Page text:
The Solent, like many other coastal areas around the UK, has many human demands placed upon it. For centuries people have lived by the Solent, used its natural resources for trade and recreational pursuits and located their businesses adjacent to its shores.
The dominant forces which have influenced the Solent over the last century are the growth of urban settlement on the coastal plain with its associated land development and reclamation for commerce, defence and recreation. Such pressures on the coastal plain are likely to continue into the future and will be exacerbated by population increases, sea level rise and changing weather patterns.
Including Portsmouth and Southampton the population of Hampshire is estimated to be 1,759,700 from the ONS Census, 2011. Hampshire covers the whole districts of Eastleigh, Fareham, Gosport, Havant, Portsmouth and Southampton, and parts of East Hampshire, New Forest,Test Valley and Winchester districts. Its two main centres are the cities of Portsmouth and Southampton which offer employment, leisure, shopping, culture and higher education. The cities, together with a series of adjacent complementary settlements, now form an almost continuous spread of loose knit suburban development adjacent to the Solent coastline.
Portsmouth City Council has adopted a Seafront Master Plan that sets out a vision for the city's seafront area, provides planning guidance, identifies further enhancement and development opportunities, and highlights elements of the seafront that should be conserved.
South Hampshire has considerable advantages: a high quality environment, a vibrant economy, world class higher education institutions, and excellent transport links, by air, road, rail and sea. Most of all, it is a place where businesses want to invest and where people want to live. A decline in traditional manufacturing industries has been matched by an increase in service sector jobs, and there is strong business investment within the two cities in the retail and leisure sectors.
More information on housing, the economy and transport for South Hampshire from Partnership for Urban South Hampshire (PUSH).
Based on the mid-2011 census the usually resident population on the Isle of Wight is an estimate of 138,392 people. The Isle of Wight covers an area of 146.8 sq miles (38.016 hectares, or 380.16 km2). In 2000 the value of the Isle of Wight economy was £1.42 billion and in 2010 the overall value had increased to £1.78 billion. The local economy makes up approximately 1% of the wider South Eastern regional economy.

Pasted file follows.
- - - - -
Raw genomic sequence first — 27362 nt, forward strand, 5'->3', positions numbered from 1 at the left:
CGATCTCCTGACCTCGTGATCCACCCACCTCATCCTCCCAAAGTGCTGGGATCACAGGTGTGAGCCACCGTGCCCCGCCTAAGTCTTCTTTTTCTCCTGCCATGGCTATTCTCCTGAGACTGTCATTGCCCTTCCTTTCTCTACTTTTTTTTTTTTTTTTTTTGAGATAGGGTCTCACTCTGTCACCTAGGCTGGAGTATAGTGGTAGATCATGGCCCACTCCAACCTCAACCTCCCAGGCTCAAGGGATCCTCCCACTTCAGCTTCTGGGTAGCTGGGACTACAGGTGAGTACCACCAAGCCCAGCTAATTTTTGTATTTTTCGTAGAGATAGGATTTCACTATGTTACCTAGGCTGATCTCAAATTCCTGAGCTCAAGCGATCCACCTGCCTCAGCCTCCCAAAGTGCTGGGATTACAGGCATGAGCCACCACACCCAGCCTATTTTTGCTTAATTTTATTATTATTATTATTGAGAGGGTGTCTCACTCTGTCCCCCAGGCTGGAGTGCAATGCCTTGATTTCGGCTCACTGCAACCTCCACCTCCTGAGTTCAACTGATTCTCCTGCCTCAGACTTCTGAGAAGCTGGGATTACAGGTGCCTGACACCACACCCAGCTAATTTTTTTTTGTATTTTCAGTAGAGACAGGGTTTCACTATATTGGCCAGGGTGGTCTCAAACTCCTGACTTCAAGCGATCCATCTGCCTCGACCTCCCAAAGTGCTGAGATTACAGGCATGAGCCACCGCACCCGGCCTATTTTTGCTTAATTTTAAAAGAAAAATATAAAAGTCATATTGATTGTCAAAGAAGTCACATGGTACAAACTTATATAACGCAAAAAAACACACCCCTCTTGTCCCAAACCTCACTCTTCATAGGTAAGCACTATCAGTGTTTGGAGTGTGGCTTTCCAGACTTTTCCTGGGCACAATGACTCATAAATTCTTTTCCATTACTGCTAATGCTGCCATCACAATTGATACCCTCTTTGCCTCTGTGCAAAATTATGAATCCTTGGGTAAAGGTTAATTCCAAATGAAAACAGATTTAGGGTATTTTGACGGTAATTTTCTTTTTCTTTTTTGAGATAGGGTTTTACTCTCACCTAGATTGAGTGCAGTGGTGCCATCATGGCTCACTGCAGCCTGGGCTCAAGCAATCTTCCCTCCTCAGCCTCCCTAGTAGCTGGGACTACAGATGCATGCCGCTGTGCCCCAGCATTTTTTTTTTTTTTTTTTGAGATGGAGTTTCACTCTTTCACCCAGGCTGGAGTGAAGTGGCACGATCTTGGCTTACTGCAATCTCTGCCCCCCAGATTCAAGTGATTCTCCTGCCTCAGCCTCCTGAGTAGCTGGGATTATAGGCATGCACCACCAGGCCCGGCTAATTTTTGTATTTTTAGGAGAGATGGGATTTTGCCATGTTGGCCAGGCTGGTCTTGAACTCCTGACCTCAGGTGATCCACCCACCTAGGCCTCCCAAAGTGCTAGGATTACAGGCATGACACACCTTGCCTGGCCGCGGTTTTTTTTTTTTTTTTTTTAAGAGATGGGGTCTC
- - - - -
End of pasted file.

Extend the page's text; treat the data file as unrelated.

Located in the centre of the Island, Newport is the county town and is the main area for retail and commerce. Located next to the River Medina, it was once a busy port until the mid-19th century. Ryde, is the Island's biggest town with a population of around 30,000 and is located in the northeast of the Island: it is a Victorian town with a half-mile long pier and four miles of beaches, attracting many tourists each year. Cowes is the location of Cowes week and internationally renowned for its sailing as well as being a busy port. Sandown, Shanklin and Ventnor are important seaside resorts.
The Isle of Wight has unique characteristics and faces specific economic and social issues. Its environment is an important element in its economy and acts as a major asset and selling point. A substantial area of the island is designated as an Area of Outstanding Natural Beauty, while much of its coastline is designated Heritage Coast. Areas of land and stretches of coastline are also designated for their international and national importance for wildlife.
The economic base of the island has been undergoing change over recent years, resulting in a decline in agriculture and related industries. There is a heavy reliance on seasonal and part-time work, with a high dependency on tourism.
More information on the Island can be found in its planning policy documents.